In 100 beautifully crafted pages Natasha Brown’s bold, sharp debut deftly illustrates the relentless, exhausting pressure of inhabiting Britain’s colonial legacy as a young successful Black British woman. Subverting the classic country house weekend trope, Brown’s writing – compared often to Jenny Offill – is daring and elegant.
The much-anticipated second novel from the author of Homegoing has had a rapturous reception. Charting the experiences of a Ghanaian family in the dark heart of modern America, this is a powerful and unsentimental novel about loss, belonging and belief.
A novel you will want to tuck into your beach bag, promising hours of total absorption. The fate of three lighthouse keepers lost in the 1970s haunts the local Cornish community and twenty years later the women they left behind are struggling to come to terms with their loss. Insanely gripping, this literary mystery is the perfect (soggy British) holiday page turner.
The debut novel from the author of the bestselling phenomenon that was Three Women. Taddeo knows the inner life of women better than most and this scorching read is erotic, emotional and completely electrifying.
The story of Martha, who at 40 realises she finds life harder to live than other people do. Tender and absorbing this funny, dark novel has been justly compared to Fleabag, insisting as it does that we care deeply for someone who does unforgivable things. This is a love story, and a (late) coming of age tale that tackles the issue of long term mental health in the most empathetic and heartfelt way.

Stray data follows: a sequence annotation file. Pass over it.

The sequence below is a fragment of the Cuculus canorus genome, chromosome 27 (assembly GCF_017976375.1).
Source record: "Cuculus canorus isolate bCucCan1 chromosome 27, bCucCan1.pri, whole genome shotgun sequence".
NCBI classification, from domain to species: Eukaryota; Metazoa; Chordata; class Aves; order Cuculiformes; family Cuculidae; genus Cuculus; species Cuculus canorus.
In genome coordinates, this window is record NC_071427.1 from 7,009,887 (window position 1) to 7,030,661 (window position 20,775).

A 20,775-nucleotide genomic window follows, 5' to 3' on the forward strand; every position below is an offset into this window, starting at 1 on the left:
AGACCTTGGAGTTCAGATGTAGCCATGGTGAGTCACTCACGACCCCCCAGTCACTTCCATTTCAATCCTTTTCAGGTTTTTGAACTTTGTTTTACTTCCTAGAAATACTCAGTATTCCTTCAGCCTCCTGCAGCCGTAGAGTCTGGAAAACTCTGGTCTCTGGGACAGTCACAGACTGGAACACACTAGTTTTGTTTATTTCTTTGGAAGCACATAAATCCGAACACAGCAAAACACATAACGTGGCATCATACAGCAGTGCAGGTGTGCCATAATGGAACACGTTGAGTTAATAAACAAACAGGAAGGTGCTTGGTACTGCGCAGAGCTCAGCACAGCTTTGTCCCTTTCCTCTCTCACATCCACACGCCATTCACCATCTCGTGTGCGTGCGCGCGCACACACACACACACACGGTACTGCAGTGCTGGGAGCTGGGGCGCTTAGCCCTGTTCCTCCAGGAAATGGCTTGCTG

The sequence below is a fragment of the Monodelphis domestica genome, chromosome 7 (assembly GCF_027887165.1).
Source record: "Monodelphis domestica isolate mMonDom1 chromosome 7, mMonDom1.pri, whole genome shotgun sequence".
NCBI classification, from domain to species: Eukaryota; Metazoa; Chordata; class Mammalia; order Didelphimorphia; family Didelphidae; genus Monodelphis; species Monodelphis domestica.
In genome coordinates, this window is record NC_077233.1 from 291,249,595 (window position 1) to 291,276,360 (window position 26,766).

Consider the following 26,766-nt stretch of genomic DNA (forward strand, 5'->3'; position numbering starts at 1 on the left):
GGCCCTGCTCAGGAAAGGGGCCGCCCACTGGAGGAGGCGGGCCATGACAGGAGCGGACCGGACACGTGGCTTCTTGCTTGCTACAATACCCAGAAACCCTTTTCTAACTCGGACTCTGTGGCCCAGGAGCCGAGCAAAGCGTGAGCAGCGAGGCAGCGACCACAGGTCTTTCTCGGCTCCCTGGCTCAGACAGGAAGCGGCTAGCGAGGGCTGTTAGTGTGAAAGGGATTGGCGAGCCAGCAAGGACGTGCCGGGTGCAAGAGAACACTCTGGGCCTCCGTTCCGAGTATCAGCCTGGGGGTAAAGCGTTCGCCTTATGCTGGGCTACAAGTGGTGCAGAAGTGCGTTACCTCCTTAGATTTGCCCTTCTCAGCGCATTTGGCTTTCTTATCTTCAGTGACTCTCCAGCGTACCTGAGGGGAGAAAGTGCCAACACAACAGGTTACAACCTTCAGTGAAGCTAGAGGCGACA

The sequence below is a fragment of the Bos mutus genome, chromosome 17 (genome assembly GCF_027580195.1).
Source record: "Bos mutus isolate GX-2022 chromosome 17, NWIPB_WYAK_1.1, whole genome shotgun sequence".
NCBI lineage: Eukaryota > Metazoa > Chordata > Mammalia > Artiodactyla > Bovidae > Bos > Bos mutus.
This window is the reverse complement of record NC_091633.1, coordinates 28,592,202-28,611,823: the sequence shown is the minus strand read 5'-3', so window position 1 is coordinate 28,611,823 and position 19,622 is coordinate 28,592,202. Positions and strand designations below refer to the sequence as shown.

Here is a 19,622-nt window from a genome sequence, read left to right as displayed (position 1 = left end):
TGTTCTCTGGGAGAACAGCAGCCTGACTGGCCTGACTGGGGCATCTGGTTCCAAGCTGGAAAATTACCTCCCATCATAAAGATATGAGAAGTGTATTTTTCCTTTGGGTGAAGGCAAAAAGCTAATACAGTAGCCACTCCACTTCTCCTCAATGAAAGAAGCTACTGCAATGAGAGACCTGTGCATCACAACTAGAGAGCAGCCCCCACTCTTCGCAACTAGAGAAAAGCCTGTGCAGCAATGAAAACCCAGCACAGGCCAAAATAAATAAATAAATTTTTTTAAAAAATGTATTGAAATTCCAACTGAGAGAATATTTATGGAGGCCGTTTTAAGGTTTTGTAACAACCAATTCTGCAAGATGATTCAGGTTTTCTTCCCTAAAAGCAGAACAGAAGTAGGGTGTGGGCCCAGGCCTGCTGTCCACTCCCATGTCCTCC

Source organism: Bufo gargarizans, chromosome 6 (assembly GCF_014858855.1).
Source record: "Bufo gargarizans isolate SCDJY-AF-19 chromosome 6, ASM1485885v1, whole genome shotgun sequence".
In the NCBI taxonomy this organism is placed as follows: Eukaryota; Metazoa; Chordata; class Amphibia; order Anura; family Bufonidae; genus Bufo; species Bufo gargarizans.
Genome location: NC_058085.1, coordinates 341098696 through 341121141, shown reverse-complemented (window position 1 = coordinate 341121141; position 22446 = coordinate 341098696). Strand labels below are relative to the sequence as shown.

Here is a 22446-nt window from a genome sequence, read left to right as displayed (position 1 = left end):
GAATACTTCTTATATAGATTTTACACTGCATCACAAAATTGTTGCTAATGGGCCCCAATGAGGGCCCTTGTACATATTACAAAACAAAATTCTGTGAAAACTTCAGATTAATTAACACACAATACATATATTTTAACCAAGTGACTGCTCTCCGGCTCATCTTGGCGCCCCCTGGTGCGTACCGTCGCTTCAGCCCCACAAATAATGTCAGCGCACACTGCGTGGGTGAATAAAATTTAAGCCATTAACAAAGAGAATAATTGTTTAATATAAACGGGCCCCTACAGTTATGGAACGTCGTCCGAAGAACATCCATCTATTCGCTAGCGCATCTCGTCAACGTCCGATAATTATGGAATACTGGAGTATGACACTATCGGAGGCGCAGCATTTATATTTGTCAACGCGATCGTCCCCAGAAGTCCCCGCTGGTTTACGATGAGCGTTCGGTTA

Labelled a masterpiece and one of the best novels of the year within a week of publication, The Promise tells of the decline of a white South African family living on a farm outside Pretoria. Galgut is on his finest form as he explores grief, despair and love in his inimitable style. Read this book if nothing else this year.
Disturbing and yet essential, this is the account of the well-known publisher’s childhood abuse at the hands of a famous French author. Sprigora lays bare the cultural attitudes that allowed a thirteen year old girl to be involved with a fifty year old man and public figure, who would claim her as his muse for years to come. As women around the world begin to speak out, Sprigora has decided to reclaim her own story.
These extracts from Vickers’ diaries during his years as Cecil Beaton’s biographer offer a wonderful immersion in a now disappeared world. Illuminating the lives of the glitterati in the post war period, Vickers travels the world meeting the great and good – The Queen Mother, Diana Vreeland, Truman Capote, Irving Penn to name but a few.
Following lightly in the footsteps of The Hare with the Amber Eyes, de Waal this time paints a fascinating portrait of the French collector Count Moise de Camondo, who lived a few doors down from de Waal’s own relations, the Ephrussi. At the heart of the Belle Epoque, Camondo created the most spectacular house filled with an unrivalled private collection.
The charming and insightful daily musings of travel writer Jan Morris. Morris, who sadly died last November, wrote from her home in North West Wales about the stupidity and glory of modern life. Author of classics such as Venice and Trieste, she lost none of her determination to seize life and live creatively. Newly published in paperback.
The doyenne of English gardens looks back over her career – she has designed more than 70 gardens! Inspiration and escapism abound in this stunning book stuffed full of beautiful images.
Essays on politics and culture from the Californian writer. Collected over twenty years her wry and vivid writing offer a fascinating insight into the themes and thinking that underpin her fiction (Flamethrowers, The Mars Room).
23rd June 2021